My fascination with Brandon Holschuh began when I spied an incredibly unique bead he made on Instagram. I vividly remember I was sitting in my hotel room in Edinburgh, Scotland, and my jaw about hit the floor. I was thrilled when I found out he was showing in San Francisco in August when I returned to California, and I got to meet him in person and check out a similar bead. I love everything about it, from the clearly hand-fabricated texture to the diamonds and variation in metal colors.
You told me that you’ve had a life long fascination with beads. Is this what got you going in jewelry design?
Yes, I began collecting ancient and ethnic beads as a teenager. Everything started as a collection. I began collecting beads, artifacts, coins, bones, parts, gemstones, rocks and any small object that had a story. I love learning about the history of the object, the provenance and I equally love the retelling the [object] story as well.
I learned to work with metal as a vehicle to help present the object or artifact. So making a metal armature or a mount to hold the objects began the evolution to jewelry. Copper turned to silver… silver turned to gold… and little by little diamonds creeped in. Our current work still pays homage to beads, but they are diamond beads. They are still strung on wire, but it’s now platinum. The forms are still present but they are also raised in platinum, gold and palladium. We have stayed consistent with the aesthetic throughout the evolution, but the materials are precious, the designs more complex and the whole feel is more refined.
Your pieces have such a raw, organic, yet luxe aesthetic. What’s your inspiration for your designs?
It seems to silly to even say this, but it’s the absolute truth — we honestly let the metal tell us what it wants to be. We process the material in such a way that we have a unique and intimate understanding of its properties, its working capacity and its ability to change shape. This working relationship is how we push the metal to its limits. We get asked a lot about our process and it’s sometimes shocking to hear that our forms, shapes and designs are entirely hand-fabricated. We do not carve wax or cast anything. Each piece incorporates so many processes and various techniques it’s entirely a product of process. We do a lot of fusing, reticulation, forming, raising and sinking. We experiment a lot and we welcome unexpected results. We integrate those into the designs. We make a lot of parts. With those parts we make small objects. With those objects, we decide if it’s going to be a brooch or a ring or a necklace. Once in a while we stumble upon two parts that are similar. Those usually become earrings or cufflinks. The whole design process is organic, as is the work.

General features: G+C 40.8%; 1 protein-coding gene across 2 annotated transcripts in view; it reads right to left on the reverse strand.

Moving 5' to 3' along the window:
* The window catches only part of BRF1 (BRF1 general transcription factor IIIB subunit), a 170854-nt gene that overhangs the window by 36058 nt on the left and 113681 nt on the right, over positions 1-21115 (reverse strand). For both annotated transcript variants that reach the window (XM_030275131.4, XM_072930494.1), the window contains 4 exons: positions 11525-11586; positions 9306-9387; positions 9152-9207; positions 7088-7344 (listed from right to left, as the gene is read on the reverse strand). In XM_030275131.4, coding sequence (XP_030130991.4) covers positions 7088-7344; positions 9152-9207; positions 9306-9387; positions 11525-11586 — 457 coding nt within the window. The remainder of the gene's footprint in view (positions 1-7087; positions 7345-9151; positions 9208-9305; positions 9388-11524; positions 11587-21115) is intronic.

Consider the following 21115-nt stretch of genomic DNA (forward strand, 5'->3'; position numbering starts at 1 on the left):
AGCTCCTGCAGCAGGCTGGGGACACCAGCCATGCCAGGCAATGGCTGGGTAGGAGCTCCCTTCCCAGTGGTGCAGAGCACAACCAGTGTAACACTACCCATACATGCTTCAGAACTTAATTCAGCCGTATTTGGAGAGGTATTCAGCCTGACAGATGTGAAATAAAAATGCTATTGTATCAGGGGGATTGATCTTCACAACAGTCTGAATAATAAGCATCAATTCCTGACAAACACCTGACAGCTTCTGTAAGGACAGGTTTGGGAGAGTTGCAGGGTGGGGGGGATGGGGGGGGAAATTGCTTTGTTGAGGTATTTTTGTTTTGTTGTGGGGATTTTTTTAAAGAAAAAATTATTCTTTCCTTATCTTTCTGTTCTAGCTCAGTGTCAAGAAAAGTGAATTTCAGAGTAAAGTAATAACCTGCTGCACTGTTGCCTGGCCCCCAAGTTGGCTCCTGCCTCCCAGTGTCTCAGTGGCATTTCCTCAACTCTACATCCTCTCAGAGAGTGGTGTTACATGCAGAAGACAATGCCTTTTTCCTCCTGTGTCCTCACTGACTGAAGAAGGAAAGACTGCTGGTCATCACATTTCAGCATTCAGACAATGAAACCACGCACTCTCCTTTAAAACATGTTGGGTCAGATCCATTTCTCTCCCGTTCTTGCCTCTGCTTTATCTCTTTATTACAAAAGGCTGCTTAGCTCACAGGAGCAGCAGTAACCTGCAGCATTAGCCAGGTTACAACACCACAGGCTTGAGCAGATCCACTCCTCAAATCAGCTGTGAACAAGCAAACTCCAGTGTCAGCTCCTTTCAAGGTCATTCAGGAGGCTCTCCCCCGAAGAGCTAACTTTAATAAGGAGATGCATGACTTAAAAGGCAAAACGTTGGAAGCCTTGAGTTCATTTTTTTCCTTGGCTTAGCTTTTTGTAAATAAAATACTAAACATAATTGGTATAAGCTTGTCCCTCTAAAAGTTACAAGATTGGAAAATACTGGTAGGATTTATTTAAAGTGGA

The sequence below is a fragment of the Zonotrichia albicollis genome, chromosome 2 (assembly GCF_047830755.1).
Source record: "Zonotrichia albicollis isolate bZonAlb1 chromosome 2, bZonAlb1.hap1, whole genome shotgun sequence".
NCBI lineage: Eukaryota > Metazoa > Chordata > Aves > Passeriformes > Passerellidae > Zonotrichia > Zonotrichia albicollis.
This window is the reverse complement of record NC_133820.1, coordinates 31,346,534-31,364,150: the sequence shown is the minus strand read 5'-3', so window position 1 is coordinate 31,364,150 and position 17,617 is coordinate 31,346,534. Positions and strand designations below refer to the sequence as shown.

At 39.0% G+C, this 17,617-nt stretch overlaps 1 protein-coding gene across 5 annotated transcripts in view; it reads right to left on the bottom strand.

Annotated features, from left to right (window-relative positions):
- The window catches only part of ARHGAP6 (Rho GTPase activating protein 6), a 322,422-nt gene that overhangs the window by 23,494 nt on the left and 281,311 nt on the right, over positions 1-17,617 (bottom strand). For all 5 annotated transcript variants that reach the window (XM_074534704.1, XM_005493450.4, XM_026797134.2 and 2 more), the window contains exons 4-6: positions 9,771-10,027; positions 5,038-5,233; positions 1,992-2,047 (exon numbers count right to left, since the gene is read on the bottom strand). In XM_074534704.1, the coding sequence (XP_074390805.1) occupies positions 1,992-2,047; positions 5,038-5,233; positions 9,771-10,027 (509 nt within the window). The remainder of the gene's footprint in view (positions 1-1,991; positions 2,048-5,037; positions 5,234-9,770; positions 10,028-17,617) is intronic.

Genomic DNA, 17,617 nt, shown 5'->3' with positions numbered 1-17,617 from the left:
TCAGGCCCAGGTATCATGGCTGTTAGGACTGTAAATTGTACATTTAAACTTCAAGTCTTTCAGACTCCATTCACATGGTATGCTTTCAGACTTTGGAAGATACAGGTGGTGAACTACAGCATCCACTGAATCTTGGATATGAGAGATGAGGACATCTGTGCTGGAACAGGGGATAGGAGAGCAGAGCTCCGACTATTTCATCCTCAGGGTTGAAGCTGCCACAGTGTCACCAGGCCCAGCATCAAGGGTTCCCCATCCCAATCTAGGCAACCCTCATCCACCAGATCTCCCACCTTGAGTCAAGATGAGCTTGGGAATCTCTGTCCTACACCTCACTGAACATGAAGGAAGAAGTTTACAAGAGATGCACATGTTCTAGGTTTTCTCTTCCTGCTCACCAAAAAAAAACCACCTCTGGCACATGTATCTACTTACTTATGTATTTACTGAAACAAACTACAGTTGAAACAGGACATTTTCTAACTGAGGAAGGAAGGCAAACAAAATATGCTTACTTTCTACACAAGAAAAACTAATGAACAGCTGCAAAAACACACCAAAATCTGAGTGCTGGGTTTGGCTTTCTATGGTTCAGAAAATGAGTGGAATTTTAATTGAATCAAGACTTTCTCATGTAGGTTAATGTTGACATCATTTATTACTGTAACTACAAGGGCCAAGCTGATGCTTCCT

What do you find are the most challenging and rewarding things about being a jewelry designer?
I’m an artist. My medium happens to be jewelry. I make small wearable sculptures. Even though I’m a jeweler, I’m still an artist who has a voice. I use jewelry to communicate an idea. Just like a painter makes you feel a certain way when you view their painting, I use jewelry to evoke a certain emotion. More importantly our work still has a conceptual component. Actually, it has three main components that must be met to consider a piece complete. Here they are, in order:
A finished piece must be immediately beautiful. It must be accepted by the general public as an object of beauty. It must exude luxury, refinement and sheer beauty in design and material. This is for the client, the customer and the collector.
Next, it must be well made. It must gain accolades and admiration from other makers, jewelers and craftspeople who appreciate the vast and dynamic processes that go into each piece. We must trigger the question of how it’s made, what processes were used and what the complexity of the design is. This is for those who make and our counterparts. It’s also for the critics, jurors, judges and masters of the craft.
The final component is conceptual. We make work that communicates an idea. Yes, it’s beautiful. Yes, it’s expertly crafted. But it also has meaning. We excel here. We challenge the design to communicate a concept or to tell a story without words. Sometimes the viewer creates their own connection to the work. This interpretation is personal. Mostly it’s an emotion. Sometimes it’s literal. We have made pieces that are purely conceptual. This is for the sentimental, the heirloom seekers. This is also for academia and those who want a deeper connection with the objects in their lives. We love to tell the stories. Remember, it’s always about the story.
If you weren’t a jeweler, what would you be doing?
Nothing. I can’t imagine a life where jewelry isn’t in my thoughts and actions in every minute of every day. My time is spent equally between my loving and supportive family and my studio. I have two amazing daughters and between my duties as a husband and father, there isn’t any time for much else.
OK, and now I have something VERY special to share with you. This is the debut of Brandon’s off-the-charts gorgeous emerald and diamond ring.
If you’d like to contact Brandon about his work, you can reach him at [email protected] or 216-577-6365. There are also links to his website and Instagram at the beginning of this article. I have a feeling there are more than a few future Brandon Holschuh collectors reading this article…